Timeline of Dillingham Plane Crash
During a press conference Tuesday afternoon, the National Transportation Safety Board gave a brief outline of the events that led up to the tragic plane crash that claimed the lives of five people including former Senator Ted Stevens.
Original article posted Aug. 10, 2010
During a press conference Tuesday afternoon, the National Transportation Safety Board gave a brief outline of the events that led up to the tragic plane crash that claimed the lives of five people including former Senator Ted Stevens. Four people did survive the crash and were rescued Monday afternoon and taken to a hospital in Anchorage.
NTSB officials say according to other people staying at the GCI lodge, the group of nine talked about their departure over lunch Monday afternoon.
The group then flew out from the lodge sometime between 3 and 3:15 in the afternoon.
The group was planning to go fishing for silver salmon at a nearby fish camp.
The first sign of trouble came around dinnertime, when staff at the GCI lodge called the fish camp to see when the group would be returning for dinner. It was at that time they realized the group never made it to the fish camp.
Around 6 p.m., several private pilots started searching for the aircraft. At 6:15 p.m., a search party was launched from the GCI lodge.
When the crash site was located, pilots circled the area for about 45 minutes, but the weather deteriorated and they were forced to leave the area.
Before they did, they were able to drop down a satellite phone and several handheld radios, which allowed the survivors to keep in communication with rescuers.
A little bit later, a rescue squad including a doctor and two EMTs were able to land about 1000 feet above the crash site. They then hiked down to the wreckage, where they stayed with the survivors and victims until crews could reach them Tuesday afternoon.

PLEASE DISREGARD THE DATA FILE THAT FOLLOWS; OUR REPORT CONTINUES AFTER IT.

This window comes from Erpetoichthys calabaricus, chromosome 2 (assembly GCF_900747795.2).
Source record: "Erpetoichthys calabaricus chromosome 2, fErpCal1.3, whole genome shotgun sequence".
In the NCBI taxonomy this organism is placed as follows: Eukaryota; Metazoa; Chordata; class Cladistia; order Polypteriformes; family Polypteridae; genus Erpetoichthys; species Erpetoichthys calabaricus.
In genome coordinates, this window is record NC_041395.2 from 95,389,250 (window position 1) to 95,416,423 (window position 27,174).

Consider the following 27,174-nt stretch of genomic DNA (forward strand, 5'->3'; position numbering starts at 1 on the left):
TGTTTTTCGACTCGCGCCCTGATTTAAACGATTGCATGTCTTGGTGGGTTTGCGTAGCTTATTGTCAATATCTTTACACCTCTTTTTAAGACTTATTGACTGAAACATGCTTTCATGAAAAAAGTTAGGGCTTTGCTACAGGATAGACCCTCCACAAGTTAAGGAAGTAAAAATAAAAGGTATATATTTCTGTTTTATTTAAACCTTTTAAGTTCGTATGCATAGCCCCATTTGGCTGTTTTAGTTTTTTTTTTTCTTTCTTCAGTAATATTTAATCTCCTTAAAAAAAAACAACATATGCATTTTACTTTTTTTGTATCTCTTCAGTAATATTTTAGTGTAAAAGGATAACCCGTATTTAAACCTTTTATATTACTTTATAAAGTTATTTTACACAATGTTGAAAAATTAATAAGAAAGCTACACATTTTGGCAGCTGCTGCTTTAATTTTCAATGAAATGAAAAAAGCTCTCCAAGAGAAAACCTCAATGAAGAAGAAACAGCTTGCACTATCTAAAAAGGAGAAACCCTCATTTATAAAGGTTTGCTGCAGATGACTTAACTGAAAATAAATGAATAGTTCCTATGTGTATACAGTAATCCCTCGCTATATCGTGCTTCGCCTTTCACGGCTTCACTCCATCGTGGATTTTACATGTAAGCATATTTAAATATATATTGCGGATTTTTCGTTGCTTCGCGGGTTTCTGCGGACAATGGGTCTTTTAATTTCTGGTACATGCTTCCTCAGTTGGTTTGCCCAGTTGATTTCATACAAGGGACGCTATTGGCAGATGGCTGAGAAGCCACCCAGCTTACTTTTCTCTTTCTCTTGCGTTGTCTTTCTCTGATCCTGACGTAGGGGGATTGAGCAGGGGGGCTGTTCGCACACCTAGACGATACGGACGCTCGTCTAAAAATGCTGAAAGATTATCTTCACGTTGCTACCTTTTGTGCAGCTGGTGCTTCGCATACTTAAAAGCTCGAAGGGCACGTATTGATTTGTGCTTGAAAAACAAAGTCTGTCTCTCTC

Around midnight, crews from the Alaska Air National Guard and the Coast Guard reached the area, but due to the poor weather, had trouble finding the crash site. Around 6 a.m., more crews arrived, but bad weather continued to hamper efforts to get the crash site.
Rescuers finally reached the crash site Tuesday afternoon. According to the NTSB, the terrain was very steep and slippery, which made the rescue and recovery very difficult. Crews then took the five victims and four survivors off the mountain, and flew them to Anchorage.
Other information released by the NTSB at the press conference included details of the crash site. According the witnesses, the plane crashed up the mountain, finally coming to rest in a ravine on a slope of about 30 degrees. The plane crash left about a 100-yard gash in the side of the mountain.
However, NTSB investigators say the wreckage was largely left intact. The plane's nose, tail and both wings could be easily identified. Witnesses said the wings were still attached to the fuselage, but were heavily damaged. The front of the aircraft was heavily damaged as well. Despite the severity of the wreckage, the NTSB said the plane did not catch fire and no one was ejected from the aircraft.
The NTSB also talked about the plane's pilot, 62-year-old Terry Smith. According to investigators, Smith was an air transport rated pilot. As of his last physical in December in 2009, he had logged 29,000 hours of flight time.